In our discussion about the fantasies that drive the stories that readers like most, we agreed that one of the most common is the "band of brothers"--a major part of the stories in Lord of the Rings, the Harry Potter series, The Dirty Dozen and every "buddy" movie, including women-oriented stories such as Sex in the City--which led us to change the name of that particular fantasy from "band of brothers" to "band of comrades" in the interest of gender neutrality.

After that discussion, the light bulb went off over my head. I realized that our weekly meetings had formed us into a Band of Comrades. To Candice, Charles, Emily, Laura and Steve: Comrades, I salute you!

I have listed the blogs and/or websites of three members of the group in the "Links" section to the right--Razored Zen (Charles), C.S. Harris (Candice), and Laura Joh Rowland. (Steve and Emily don't have blogs or websites...yet.)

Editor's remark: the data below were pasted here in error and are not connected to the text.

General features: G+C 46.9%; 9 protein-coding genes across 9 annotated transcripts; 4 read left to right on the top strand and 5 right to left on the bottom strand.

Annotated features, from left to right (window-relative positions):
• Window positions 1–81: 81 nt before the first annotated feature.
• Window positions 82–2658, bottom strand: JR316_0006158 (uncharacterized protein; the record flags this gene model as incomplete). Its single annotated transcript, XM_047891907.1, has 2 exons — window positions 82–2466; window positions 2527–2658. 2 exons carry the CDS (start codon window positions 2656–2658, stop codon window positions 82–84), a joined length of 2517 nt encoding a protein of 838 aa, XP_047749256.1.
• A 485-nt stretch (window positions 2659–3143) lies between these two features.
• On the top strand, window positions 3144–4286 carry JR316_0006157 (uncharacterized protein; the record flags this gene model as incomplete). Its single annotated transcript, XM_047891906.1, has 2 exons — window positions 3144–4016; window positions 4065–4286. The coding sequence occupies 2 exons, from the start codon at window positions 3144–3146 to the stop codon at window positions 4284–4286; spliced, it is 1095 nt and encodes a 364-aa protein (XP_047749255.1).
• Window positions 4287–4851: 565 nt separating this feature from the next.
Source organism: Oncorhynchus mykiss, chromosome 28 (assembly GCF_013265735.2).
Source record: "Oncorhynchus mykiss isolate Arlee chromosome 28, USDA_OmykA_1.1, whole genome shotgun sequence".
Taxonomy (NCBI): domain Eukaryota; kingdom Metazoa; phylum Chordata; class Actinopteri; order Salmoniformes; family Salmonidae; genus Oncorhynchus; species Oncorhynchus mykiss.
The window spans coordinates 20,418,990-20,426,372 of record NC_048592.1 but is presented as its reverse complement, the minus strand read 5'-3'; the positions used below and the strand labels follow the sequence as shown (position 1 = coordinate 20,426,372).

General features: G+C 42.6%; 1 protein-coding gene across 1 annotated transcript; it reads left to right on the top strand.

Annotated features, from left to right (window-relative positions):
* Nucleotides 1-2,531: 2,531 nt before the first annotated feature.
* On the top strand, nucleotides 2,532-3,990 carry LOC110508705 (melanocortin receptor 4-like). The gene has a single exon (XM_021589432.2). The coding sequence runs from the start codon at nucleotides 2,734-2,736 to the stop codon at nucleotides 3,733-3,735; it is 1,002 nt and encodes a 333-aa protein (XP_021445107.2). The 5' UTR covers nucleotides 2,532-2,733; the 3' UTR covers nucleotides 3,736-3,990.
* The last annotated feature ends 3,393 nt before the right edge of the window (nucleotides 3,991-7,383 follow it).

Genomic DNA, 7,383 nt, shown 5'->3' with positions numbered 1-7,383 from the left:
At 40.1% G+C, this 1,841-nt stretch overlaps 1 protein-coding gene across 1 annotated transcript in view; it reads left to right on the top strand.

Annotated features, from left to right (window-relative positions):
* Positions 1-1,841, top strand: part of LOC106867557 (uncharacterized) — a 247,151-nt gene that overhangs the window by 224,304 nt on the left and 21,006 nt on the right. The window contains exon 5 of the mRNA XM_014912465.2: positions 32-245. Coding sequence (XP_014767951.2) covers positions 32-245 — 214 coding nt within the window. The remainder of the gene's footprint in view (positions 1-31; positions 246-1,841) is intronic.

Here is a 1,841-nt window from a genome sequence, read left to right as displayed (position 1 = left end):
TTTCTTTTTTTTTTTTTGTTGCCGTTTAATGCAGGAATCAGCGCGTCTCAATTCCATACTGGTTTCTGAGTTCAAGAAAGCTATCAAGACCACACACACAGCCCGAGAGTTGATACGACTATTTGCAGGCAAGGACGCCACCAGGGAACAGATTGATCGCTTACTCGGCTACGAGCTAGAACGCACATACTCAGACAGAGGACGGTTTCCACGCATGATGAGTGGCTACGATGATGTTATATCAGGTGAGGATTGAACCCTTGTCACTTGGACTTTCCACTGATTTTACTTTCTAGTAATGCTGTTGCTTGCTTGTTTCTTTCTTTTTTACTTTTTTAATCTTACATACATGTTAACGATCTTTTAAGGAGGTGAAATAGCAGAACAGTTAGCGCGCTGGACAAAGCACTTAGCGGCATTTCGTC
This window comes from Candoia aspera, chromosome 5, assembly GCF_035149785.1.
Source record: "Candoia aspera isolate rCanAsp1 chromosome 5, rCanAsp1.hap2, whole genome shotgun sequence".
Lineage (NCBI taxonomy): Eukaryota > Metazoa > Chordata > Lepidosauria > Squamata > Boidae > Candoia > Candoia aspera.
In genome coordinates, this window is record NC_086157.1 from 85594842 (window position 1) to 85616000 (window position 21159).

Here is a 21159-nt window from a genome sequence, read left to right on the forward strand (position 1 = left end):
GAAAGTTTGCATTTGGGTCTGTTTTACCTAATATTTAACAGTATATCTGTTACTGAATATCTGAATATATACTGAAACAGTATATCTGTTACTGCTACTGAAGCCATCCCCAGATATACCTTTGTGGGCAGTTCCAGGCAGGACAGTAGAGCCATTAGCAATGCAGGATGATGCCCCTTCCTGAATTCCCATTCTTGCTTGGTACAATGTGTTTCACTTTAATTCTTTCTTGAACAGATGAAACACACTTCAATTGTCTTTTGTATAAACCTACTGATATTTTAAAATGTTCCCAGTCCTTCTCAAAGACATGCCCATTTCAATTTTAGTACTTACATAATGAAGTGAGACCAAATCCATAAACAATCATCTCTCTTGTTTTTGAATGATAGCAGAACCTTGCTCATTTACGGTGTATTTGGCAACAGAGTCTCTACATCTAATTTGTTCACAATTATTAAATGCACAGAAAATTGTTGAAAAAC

Sunday, November 12, 2006

Sport as metaphor

Today I watched the New Orleans Saints football game, as I have done several times this fall. This is unusual, even extraordinary, because I am not a sports fan. I know enough about football to follow the game in a general way. (I'm glad there are commentators to clue me in on what I miss). In the past I never watched football games except for special occasions--such as going to a game with a date (long time ago), or being at someone's home for, say, a Superbowl party (pretty rare, since few of my friends are sports fans).